4) Participation in a 3rd-party community may be seen as lending more legitimacy to the authority/topic than something off a branded URL.

    Also, there’s the possibility to re-purpose content as well, so you could use the base (obviously without copy/paste) for both sites.

    What do you think about this, Austin?

  6. Martino @ The Travel Magazine

    Not at all familiar with Squidoo, but just had a quick look and am wondering: would it not make more sense to use a blog/CMS on a custom domain and create content/value/SEO for your own domain instead of writing for Squidoo? Sorry for the naive question, but what am I missing here?

    • Austin G


      Thanks for the comment/question. We actually have had our own blog for a number of years, and are always looking for new and innovative platforms to engage on. In addition, Squidoo already has a built-in audience and support system which facilitates engagement. As you can see from the article, we are still learning as well. This is something that you can add your hopefully already diverse portfolio of social media and engagement mediums.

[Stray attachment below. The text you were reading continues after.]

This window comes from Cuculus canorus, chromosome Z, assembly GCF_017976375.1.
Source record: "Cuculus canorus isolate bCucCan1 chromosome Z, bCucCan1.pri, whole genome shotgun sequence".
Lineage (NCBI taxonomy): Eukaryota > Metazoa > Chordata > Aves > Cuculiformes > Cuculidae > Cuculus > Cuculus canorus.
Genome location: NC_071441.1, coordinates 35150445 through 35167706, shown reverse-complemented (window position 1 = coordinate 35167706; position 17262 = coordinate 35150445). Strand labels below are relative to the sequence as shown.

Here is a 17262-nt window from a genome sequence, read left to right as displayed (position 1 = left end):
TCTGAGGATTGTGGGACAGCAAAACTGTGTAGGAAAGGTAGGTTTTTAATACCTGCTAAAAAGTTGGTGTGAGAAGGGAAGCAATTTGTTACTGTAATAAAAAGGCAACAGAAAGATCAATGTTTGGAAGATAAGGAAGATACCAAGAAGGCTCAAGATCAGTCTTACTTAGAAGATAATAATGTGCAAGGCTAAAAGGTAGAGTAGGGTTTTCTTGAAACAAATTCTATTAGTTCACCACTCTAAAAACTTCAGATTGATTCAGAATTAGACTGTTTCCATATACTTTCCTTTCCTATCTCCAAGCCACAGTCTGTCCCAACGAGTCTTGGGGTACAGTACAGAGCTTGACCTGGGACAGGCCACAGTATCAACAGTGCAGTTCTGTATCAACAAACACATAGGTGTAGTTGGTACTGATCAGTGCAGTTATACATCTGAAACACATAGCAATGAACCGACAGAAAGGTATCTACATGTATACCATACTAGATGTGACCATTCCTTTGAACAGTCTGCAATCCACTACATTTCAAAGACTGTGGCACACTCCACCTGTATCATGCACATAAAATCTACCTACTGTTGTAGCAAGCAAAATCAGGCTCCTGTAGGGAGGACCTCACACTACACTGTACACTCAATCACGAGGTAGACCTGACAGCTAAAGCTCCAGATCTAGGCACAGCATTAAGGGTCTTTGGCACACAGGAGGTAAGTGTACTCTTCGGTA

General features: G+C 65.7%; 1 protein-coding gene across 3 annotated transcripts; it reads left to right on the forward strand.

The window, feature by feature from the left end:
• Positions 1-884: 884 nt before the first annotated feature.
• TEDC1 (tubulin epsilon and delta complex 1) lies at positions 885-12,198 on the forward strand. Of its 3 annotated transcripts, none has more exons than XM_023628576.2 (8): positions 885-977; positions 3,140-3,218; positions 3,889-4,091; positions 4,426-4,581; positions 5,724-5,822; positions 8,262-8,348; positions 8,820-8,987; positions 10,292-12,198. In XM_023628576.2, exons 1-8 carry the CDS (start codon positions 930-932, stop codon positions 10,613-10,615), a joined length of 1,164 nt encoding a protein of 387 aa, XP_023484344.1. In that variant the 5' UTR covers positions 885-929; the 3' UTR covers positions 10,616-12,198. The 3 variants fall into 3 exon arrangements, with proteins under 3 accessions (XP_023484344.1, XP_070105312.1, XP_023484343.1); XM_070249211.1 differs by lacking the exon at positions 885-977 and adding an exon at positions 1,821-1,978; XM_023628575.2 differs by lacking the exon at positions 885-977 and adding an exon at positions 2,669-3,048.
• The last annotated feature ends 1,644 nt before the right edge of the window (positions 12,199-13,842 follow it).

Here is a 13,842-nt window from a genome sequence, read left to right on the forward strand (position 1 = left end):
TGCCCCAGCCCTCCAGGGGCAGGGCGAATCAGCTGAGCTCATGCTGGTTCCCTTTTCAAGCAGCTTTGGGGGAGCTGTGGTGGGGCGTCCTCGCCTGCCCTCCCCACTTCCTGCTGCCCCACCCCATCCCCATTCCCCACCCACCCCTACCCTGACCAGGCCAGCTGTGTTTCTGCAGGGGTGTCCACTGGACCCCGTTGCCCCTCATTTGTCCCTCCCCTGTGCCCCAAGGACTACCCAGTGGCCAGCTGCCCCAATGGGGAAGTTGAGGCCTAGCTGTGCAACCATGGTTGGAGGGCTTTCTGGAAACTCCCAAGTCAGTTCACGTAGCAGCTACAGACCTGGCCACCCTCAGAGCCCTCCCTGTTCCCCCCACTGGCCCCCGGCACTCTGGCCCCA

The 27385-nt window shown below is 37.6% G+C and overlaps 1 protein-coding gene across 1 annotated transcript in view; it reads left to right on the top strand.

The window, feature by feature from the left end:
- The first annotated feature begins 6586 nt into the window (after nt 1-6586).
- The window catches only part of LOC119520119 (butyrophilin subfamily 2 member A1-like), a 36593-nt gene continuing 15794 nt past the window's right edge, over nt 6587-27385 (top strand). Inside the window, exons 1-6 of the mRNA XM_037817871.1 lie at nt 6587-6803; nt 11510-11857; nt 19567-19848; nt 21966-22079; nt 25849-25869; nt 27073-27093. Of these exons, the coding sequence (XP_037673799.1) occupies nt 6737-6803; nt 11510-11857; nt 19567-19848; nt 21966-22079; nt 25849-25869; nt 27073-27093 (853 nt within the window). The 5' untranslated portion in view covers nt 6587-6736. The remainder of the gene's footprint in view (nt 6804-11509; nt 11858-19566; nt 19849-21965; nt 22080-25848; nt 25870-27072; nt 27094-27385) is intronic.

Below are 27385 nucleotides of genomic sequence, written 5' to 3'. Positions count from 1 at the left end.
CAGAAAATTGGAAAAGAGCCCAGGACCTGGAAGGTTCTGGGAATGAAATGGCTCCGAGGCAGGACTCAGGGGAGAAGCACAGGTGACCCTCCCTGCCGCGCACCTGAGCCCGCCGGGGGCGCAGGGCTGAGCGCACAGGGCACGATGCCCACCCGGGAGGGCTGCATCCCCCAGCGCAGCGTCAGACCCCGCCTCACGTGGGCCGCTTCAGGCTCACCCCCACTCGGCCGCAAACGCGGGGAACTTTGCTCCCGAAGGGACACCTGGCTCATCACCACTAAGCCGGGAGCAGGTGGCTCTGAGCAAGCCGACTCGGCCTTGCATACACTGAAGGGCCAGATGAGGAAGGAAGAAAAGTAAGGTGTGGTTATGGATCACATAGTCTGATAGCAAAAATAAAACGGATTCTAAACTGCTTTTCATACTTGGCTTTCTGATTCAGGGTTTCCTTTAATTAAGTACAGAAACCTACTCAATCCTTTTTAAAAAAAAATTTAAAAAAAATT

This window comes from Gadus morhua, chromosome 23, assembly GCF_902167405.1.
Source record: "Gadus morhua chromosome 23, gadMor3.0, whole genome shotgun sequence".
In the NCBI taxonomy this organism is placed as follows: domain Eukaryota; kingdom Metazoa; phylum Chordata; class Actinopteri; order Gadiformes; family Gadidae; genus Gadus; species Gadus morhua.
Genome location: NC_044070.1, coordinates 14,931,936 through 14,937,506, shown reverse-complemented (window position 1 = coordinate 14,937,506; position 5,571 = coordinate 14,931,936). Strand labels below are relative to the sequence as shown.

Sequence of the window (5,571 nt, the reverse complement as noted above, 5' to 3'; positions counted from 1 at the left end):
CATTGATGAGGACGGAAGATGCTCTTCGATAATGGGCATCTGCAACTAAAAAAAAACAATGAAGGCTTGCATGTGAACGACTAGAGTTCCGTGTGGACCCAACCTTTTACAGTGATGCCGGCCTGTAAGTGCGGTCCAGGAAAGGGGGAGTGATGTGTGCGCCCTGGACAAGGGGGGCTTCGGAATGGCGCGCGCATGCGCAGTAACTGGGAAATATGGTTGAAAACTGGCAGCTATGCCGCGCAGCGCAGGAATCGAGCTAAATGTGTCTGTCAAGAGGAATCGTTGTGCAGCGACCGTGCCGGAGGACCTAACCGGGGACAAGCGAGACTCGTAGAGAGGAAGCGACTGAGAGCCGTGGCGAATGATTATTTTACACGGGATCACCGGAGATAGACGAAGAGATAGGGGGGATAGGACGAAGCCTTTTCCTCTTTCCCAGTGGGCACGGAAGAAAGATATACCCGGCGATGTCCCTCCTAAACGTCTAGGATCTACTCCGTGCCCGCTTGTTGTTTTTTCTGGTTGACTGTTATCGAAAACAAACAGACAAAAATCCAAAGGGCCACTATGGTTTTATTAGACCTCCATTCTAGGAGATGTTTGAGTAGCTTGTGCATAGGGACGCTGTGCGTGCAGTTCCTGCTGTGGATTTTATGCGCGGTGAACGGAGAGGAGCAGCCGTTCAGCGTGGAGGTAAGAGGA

Hopefully this answers your question.

      • Nick Vivion

        Nick Vivion

        Austin, do you re-purpose any of the content in the Squidoo lenses onto your own branded blog?

        • Austin G

          Also a good question. So far, not really, but our blog has been in existence since around 2009 whereas Squidoo has been in our repertoire for about 6 months. As we continue to expand our portfolio of lenses, we will most likely be able to use some of that content in our blog.

          That being said, original content is king in today’s content-driven world of SEO. Writing original content about different topics on each form of social media/blog helps to diversify your audience, keep them interested, and hopefully increase engagement.